Since last Thursday evening the site of the Katyusha landing in Haifa’s Stella Maris neighborhood has become a pilgrimage site to the city’s residents and tourists.
“We are not afraid,” said a tourist from India who arrived to the site where the rocket fell in a tour bus. “We wanted to see the place where the hit was. Every place in the world can be dangerous. Haifa is an important and very beautiful city. We feel very safe here.”
Also Haifa residents, armed with cameras and cell phones with cameras, arrived at the site where the Katyusha hit in order to immortalize the cavernous hole in the ground.
“It fell right next to my house. My toddler yelled ‘boom-boom’ and then I brought her hear today to see what happened. My older daughter was afraid and did not want to join,” told Shlomit Atias, a resident of Kiryat Eliezer.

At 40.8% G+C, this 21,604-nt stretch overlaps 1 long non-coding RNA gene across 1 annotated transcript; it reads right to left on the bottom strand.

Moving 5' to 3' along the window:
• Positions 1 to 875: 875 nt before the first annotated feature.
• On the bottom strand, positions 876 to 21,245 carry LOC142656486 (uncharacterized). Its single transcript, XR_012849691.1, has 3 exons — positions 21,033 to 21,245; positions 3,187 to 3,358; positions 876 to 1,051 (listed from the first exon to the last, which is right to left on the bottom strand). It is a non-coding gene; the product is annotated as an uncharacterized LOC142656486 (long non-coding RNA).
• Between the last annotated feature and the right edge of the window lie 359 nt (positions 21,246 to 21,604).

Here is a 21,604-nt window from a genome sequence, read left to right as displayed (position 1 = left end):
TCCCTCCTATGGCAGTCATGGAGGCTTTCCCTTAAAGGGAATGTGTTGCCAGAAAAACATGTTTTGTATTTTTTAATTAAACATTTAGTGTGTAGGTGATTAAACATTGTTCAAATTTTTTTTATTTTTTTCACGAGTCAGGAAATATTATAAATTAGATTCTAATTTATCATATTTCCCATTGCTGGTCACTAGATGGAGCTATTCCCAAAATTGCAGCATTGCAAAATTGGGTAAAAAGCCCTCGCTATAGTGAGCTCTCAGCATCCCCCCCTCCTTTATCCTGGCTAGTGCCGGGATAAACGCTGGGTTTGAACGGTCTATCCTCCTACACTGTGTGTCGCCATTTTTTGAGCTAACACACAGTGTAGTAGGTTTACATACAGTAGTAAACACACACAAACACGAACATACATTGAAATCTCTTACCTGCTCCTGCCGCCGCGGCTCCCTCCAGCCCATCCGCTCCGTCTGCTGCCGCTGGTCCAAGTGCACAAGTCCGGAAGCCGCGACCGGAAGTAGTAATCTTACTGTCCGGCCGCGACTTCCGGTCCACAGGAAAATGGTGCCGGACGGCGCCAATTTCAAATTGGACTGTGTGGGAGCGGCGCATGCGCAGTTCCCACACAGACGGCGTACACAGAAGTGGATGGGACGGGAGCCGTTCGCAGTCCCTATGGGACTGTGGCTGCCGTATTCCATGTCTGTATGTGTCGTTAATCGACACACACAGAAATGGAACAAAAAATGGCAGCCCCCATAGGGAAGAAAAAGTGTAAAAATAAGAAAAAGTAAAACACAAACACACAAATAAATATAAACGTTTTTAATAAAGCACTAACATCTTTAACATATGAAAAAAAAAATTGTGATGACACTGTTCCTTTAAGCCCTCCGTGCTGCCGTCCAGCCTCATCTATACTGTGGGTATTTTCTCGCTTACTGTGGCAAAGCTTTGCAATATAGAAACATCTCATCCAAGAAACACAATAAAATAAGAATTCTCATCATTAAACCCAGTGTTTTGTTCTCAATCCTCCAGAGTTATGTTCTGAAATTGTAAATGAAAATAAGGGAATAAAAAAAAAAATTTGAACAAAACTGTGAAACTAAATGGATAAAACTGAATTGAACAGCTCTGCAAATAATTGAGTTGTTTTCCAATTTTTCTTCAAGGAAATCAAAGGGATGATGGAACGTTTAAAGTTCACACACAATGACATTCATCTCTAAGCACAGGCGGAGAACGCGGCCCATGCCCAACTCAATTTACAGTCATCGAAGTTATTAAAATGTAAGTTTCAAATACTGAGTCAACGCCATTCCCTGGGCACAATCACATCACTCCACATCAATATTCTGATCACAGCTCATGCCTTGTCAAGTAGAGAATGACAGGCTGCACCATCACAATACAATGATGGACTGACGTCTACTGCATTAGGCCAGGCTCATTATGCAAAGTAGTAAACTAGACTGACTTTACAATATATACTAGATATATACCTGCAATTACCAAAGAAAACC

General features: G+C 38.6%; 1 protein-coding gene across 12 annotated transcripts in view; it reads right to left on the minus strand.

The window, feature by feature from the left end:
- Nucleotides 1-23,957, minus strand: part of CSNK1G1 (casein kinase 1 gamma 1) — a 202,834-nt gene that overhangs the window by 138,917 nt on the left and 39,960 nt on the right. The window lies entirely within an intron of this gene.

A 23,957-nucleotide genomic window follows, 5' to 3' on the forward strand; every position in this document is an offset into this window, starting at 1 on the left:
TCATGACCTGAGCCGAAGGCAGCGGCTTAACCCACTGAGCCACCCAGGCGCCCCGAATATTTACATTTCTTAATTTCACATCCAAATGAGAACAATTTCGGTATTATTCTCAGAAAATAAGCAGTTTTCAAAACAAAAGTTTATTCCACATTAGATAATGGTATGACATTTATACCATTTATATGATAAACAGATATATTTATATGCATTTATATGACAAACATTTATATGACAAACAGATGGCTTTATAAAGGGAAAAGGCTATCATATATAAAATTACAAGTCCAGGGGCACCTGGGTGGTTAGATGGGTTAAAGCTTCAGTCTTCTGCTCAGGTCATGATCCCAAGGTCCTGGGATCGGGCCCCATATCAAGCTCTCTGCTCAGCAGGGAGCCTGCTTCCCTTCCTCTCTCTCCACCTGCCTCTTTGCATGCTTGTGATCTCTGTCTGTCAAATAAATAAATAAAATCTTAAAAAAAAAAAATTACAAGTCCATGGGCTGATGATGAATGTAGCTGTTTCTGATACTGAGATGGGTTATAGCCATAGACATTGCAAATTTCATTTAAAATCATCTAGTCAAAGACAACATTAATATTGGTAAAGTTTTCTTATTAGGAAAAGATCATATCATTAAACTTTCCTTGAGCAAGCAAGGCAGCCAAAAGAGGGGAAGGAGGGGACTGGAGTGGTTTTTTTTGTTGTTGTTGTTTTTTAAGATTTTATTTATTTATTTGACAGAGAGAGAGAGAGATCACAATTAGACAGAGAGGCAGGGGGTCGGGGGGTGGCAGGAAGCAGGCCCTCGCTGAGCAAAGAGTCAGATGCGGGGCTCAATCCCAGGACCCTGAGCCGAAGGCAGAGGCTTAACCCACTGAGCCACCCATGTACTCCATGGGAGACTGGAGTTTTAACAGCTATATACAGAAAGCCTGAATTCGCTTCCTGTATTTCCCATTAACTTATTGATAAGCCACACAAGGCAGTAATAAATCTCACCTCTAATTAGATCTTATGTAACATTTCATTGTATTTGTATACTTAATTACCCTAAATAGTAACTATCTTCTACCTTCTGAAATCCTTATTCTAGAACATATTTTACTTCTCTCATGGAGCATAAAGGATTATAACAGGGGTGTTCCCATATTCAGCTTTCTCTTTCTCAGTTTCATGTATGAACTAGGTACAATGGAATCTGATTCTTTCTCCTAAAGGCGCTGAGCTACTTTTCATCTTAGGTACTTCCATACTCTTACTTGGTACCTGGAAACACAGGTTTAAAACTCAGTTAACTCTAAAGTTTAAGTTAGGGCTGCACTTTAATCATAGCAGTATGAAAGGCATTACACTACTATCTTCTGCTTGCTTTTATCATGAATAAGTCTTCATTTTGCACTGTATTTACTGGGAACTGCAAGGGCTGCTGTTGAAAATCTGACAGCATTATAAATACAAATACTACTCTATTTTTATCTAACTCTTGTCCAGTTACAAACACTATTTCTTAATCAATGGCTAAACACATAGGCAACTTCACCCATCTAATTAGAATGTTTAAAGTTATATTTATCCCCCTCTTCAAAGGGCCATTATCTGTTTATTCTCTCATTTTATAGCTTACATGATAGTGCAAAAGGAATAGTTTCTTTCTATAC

Also Yaakov Mizrahi (42), survivor of the Tyre disaster in Lebanon, brought his children. “I just had to come here today. I survived in Tyre and now I am not about to stay at home. I wanted to show my little daughters this site. We made a family trip here, and it’s actually quite nice.”
Despite the lively traffic on Stella Maris, during Friday night the roads in the city were empty. Many of the partygoers who usually fill the pubs and clubs did not show up, causing the owners to close earlier than expected.
Yet, throughout Saturday it seemed as if routine again set in. Coffee shops and restaurants along the Carmel were full, as were the beaches. Some 5,500 visitors came to the Sand Sculpture Festival, appearing in its second year on the city's Meridien Beach.
Reproduced with permission: Ynet